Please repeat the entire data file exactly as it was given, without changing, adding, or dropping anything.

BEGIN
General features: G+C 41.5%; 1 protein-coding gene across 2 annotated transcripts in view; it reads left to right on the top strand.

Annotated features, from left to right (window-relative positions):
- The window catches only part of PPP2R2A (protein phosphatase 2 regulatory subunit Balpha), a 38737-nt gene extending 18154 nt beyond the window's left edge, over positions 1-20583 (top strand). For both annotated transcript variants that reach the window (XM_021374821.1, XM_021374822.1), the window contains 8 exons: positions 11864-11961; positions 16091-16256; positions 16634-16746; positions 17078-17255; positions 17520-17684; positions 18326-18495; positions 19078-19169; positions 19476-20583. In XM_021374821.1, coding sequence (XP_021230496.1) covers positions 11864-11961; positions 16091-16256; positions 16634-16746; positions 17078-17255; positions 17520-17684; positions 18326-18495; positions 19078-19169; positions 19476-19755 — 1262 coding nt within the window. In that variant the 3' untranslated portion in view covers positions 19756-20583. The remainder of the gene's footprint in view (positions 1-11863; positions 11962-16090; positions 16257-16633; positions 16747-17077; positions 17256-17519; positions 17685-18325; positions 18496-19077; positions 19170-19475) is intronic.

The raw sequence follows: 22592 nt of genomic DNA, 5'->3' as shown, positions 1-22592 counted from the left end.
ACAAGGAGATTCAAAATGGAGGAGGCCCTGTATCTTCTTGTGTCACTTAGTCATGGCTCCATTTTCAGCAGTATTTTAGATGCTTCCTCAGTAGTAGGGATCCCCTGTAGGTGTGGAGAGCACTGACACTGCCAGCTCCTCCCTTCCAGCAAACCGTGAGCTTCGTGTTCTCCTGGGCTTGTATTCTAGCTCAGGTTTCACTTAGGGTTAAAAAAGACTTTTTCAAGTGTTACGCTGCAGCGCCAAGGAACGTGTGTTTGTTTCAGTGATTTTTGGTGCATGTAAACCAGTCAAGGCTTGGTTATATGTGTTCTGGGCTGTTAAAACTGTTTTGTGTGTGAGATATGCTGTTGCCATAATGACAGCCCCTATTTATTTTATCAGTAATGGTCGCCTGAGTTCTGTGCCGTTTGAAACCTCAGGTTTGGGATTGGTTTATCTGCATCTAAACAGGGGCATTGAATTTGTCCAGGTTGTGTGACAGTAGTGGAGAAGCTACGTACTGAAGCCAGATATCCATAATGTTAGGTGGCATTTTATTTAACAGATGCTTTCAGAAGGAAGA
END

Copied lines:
General features: G+C 41.5%; 1 protein-coding gene across 2 annotated transcripts in view; it reads left to right on the top strand.

Annotated features, from left to right (window-relative positions):
- The window catches only part of PPP2R2A (protein phosphatase 2 regulatory subunit Balpha), a 38737-nt gene extending 18154 nt beyond the window's left edge, over positions 1-20583 (top strand). For both annotated transcript variants that reach the window (XM_021374821.1, XM_021374822.1), the window contains 8 exons: positions 11864-11961; positions 16091-16256; positions 16634-16746; positions 17078-17255; positions 17520-17684; positions 18326-18495; positions 19078-19169; positions 19476-20583. In XM_021374821.1, coding sequence (XP_021230496.1) covers positions 11864-11961; positions 16091-16256; positions 16634-16746; positions 17078-17255; positions 17520-17684; positions 18326-18495; positions 19078-19169; positions 19476-19755 — 1262 coding nt within the window. In that variant the 3' untranslated portion in view covers positions 19756-20583. The remainder of the gene's footprint in view (positions 1-11863; positions 11962-16090; positions 16257-16633; positions 16747-17077; positions 17256-17519; positions 17685-18325; positions 18496-19077; positions 19170-19475) is intronic.

The raw sequence follows: 22592 nt of genomic DNA, 5'->3' as shown, positions 1-22592 counted from the left end.
ACAAGGAGATTCAAAATGGAGGAGGCCCTGTATCTTCTTGTGTCACTTAGTCATGGCTCCATTTTCAGCAGTATTTTAGATGCTTCCTCAGTAGTAGGGATCCCCTGTAGGTGTGGAGAGCACTGACACTGCCAGCTCCTCCCTTCCAGCAAACCGTGAGCTTCGTGTTCTCCTGGGCTTGTATTCTAGCTCAGGTTTCACTTAGGGTTAAAAAAGACTTTTTCAAGTGTTACGCTGCAGCGCCAAGGAACGTGTGTTTGTTTCAGTGATTTTTGGTGCATGTAAACCAGTCAAGGCTTGGTTATATGTGTTCTGGGCTGTTAAAACTGTTTTGTGTGTGAGATATGCTGTTGCCATAATGACAGCCCCTATTTATTTTATCAGTAATGGTCGCCTGAGTTCTGTGCCGTTTGAAACCTCAGGTTTGGGATTGGTTTATCTGCATCTAAACAGGGGCATTGAATTTGTCCAGGTTGTGTGACAGTAGTGGAGAAGCTACGTACTGAAGCCAGATATCCATAATGTTAGGTGGCATTTTATTTAACAGATGCTTTCAGAAGGAAGA